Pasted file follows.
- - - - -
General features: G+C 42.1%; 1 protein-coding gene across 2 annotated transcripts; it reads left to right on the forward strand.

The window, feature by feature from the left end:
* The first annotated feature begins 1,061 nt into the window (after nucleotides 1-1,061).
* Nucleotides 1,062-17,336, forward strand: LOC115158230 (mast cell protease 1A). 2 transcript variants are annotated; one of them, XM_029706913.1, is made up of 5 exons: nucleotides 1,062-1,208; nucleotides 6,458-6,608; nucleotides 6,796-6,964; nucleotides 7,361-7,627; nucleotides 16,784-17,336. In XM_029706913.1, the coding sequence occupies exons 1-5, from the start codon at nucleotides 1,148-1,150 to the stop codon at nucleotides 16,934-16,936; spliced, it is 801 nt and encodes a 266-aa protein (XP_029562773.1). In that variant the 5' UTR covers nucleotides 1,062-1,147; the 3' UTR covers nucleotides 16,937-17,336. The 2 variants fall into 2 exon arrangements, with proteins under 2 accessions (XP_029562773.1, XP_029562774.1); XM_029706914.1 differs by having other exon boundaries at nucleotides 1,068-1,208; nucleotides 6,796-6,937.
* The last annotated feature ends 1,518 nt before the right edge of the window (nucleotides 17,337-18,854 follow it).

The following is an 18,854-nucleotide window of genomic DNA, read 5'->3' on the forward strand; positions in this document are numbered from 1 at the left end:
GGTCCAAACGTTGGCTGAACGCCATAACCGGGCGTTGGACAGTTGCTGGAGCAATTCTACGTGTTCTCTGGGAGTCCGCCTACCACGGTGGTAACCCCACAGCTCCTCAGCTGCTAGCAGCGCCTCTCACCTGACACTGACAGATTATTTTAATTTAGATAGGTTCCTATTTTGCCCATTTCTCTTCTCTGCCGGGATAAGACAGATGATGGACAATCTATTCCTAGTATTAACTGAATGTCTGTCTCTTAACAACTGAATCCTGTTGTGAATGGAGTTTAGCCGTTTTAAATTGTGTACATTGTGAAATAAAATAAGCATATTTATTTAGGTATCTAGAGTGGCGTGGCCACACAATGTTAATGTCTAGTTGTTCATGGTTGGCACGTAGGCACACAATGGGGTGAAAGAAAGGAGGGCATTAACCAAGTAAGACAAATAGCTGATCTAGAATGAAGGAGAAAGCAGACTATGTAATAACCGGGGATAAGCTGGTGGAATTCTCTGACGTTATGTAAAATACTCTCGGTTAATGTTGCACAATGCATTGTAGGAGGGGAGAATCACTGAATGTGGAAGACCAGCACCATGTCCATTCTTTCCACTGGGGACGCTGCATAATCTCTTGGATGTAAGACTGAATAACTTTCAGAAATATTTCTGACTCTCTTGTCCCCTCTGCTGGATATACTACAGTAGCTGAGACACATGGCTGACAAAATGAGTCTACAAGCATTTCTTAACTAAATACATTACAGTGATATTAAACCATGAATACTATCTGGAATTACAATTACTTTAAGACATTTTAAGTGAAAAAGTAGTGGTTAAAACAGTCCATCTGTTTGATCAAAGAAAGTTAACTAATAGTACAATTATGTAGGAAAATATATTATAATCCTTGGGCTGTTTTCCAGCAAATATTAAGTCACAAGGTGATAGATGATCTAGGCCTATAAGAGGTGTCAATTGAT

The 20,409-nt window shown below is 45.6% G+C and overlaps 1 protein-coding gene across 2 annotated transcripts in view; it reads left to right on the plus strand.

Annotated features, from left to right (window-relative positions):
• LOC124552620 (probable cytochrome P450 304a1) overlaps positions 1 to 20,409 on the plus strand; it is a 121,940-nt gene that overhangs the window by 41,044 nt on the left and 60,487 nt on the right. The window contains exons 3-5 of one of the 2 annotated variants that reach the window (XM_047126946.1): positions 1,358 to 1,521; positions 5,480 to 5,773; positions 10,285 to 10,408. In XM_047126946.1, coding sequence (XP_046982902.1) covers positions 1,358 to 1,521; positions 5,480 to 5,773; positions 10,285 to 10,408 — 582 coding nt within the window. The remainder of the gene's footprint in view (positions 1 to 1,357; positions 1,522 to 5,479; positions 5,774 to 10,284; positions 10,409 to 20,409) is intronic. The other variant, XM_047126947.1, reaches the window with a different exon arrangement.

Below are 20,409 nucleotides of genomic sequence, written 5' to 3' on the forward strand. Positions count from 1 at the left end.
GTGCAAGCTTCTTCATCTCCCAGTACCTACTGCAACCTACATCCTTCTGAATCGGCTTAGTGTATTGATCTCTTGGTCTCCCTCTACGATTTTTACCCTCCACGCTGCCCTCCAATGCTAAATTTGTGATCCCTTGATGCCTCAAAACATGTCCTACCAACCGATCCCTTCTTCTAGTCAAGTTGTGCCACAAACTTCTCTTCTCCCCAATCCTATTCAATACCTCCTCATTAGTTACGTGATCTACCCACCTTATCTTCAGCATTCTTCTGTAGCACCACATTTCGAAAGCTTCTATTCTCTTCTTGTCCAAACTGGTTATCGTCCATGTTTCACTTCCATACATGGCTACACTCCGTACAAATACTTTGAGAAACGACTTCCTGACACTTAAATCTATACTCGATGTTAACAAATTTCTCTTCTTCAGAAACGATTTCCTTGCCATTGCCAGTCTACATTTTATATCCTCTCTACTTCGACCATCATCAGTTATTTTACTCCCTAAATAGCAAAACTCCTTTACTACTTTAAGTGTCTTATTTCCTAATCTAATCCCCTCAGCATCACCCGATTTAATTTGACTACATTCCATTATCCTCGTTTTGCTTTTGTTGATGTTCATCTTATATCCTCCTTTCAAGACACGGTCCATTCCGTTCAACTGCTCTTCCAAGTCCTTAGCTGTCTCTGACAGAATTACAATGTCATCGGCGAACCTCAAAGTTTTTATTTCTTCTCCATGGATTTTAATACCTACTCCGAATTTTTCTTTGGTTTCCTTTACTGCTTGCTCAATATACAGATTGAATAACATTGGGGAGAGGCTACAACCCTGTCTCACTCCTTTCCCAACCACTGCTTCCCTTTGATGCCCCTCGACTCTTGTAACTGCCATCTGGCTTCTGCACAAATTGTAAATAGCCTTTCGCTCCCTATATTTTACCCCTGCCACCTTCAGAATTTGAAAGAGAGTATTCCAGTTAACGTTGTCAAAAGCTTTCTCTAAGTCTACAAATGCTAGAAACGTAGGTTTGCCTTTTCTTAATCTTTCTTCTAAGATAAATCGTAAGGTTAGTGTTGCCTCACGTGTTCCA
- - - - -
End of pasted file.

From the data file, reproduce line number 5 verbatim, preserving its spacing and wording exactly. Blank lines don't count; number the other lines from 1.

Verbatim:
* The last annotated feature ends 1,518 nt before the right edge of the window (nucleotides 17,337-18,854 follow it).